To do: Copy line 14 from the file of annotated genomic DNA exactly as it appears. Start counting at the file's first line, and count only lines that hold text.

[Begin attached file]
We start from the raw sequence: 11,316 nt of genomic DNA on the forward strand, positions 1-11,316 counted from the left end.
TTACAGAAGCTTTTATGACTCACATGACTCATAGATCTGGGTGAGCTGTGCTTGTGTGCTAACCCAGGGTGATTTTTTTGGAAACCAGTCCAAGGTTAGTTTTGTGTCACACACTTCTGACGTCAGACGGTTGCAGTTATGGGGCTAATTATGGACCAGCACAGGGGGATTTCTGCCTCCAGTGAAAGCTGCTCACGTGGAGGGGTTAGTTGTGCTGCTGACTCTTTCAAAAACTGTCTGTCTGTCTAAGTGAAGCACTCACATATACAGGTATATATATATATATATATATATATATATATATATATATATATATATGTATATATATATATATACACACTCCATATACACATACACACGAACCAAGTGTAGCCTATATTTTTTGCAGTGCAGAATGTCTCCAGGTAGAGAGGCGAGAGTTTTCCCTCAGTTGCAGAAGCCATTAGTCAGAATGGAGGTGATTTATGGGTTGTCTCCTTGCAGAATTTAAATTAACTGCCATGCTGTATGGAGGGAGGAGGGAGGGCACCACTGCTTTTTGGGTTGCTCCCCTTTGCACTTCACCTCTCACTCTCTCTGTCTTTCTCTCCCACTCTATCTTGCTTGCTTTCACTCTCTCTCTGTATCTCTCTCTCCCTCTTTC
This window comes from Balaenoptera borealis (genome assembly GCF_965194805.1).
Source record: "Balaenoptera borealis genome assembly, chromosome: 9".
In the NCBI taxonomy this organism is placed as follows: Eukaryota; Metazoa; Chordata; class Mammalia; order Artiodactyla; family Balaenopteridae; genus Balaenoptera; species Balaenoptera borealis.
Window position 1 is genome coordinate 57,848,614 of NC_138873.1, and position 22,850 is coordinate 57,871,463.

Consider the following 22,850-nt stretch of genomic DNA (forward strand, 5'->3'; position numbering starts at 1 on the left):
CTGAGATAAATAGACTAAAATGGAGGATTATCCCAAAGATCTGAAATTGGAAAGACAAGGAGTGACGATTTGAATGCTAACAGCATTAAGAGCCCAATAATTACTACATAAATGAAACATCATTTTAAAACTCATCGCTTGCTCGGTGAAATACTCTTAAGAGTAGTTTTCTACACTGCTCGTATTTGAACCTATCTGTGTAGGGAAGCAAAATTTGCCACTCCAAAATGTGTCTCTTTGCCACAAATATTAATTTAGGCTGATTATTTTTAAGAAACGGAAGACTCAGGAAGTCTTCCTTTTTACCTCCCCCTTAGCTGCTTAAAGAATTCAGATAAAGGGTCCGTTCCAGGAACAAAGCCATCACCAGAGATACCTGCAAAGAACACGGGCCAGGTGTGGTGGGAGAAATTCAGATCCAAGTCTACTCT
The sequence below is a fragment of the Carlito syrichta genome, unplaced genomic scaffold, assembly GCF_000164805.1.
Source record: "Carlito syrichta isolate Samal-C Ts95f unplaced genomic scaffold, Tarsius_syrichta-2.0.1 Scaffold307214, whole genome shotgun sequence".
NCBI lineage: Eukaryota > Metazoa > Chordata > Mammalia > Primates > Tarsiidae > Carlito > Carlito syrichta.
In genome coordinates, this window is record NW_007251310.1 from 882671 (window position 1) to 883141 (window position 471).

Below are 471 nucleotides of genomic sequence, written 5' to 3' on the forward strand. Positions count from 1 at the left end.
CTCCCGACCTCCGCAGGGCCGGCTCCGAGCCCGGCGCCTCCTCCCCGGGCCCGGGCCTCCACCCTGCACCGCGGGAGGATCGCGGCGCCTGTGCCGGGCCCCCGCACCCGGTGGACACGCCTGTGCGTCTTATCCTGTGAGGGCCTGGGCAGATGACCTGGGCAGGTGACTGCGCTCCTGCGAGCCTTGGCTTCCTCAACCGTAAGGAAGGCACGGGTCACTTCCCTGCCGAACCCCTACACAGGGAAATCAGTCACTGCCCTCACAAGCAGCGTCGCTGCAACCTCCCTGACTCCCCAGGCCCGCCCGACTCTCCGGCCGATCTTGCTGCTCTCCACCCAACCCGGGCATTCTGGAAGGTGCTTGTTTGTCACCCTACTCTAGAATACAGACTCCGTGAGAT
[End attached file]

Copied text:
CTCCCGACCTCCGCAGGGCCGGCTCCGAGCCCGGCGCCTCCTCCCCGGGCCCGGGCCTCCACCCTGCACCGCGGGAGGATCGCGGCGCCTGTGCCGGGCCCCCGCACCCGGTGGACACGCCTGTGCGTCTTATCCTGTGAGGGCCTGGGCAGATGACCTGGGCAGGTGACTGCGCTCCTGCGAGCCTTGGCTTCCTCAACCGTAAGGAAGGCACGGGTCACTTCCCTGCCGAACCCCTACACAGGGAAATCAGTCACTGCCCTCACAAGCAGCGTCGCTGCAACCTCCCTGACTCCCCAGGCCCGCCCGACTCTCCGGCCGATCTTGCTGCTCTCCACCCAACCCGGGCATTCTGGAAGGTGCTTGTTTGTCACCCTACTCTAGAATACAGACTCCGTGAGAT